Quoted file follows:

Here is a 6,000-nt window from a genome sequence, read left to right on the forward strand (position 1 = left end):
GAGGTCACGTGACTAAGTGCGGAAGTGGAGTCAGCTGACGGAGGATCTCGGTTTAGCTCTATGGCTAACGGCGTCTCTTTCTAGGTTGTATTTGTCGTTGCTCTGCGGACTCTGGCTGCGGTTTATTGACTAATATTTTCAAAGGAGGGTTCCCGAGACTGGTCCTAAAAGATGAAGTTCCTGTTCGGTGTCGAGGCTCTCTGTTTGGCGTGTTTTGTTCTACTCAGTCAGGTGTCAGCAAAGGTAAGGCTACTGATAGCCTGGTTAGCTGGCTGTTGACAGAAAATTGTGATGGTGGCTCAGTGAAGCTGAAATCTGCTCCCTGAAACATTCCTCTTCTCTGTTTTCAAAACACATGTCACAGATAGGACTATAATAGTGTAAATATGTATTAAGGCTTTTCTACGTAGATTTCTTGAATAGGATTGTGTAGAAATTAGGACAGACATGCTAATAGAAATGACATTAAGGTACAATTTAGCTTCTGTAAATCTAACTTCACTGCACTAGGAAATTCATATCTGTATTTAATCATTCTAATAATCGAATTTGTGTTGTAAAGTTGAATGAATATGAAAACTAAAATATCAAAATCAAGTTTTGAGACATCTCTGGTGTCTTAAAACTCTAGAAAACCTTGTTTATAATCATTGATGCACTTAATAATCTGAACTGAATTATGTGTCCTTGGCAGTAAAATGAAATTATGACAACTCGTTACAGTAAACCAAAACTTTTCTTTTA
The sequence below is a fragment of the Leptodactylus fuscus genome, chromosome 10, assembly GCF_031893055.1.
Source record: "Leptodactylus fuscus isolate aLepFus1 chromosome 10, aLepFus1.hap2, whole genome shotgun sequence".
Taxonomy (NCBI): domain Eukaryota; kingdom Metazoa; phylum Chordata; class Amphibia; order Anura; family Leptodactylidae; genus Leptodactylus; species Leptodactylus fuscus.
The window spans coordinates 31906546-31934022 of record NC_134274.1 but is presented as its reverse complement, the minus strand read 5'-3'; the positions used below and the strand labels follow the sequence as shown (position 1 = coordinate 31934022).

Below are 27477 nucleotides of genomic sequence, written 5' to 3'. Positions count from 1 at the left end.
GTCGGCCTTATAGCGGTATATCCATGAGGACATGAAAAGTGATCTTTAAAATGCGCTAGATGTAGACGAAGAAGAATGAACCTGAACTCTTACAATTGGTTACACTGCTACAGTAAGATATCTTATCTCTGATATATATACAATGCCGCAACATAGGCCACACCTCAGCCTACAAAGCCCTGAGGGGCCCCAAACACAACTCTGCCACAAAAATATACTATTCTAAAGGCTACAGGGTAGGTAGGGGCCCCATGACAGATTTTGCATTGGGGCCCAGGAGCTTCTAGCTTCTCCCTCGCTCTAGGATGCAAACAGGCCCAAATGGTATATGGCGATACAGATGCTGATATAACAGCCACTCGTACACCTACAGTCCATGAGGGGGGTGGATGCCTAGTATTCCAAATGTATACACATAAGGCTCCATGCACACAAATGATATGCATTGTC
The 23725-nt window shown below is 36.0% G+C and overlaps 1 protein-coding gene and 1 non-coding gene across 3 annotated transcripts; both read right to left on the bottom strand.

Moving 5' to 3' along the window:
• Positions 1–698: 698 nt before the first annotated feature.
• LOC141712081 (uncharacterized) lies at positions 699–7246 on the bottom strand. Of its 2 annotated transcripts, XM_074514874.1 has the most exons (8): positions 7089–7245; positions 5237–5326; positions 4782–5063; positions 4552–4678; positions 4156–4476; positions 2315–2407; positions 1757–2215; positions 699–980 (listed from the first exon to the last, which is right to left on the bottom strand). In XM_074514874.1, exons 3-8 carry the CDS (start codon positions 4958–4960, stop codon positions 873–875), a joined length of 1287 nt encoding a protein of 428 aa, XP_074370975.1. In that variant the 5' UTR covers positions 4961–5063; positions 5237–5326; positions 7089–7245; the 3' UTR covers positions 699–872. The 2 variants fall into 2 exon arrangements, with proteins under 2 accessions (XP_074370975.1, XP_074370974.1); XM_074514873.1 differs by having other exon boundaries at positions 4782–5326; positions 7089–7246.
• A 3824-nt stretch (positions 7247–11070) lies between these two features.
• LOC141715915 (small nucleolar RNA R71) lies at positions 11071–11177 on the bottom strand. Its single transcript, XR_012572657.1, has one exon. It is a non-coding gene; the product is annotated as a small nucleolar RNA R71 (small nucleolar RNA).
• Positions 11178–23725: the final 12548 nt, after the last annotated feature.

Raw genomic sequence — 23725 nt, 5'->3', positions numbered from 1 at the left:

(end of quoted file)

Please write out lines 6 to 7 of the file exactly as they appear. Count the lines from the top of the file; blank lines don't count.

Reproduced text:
The window spans coordinates 31906546-31934022 of record NC_134274.1 but is presented as its reverse complement, the minus strand read 5'-3'; the positions used below and the strand labels follow the sequence as shown (position 1 = coordinate 31934022).

Below are 27477 nucleotides of genomic sequence, written 5' to 3'. Positions count from 1 at the left end.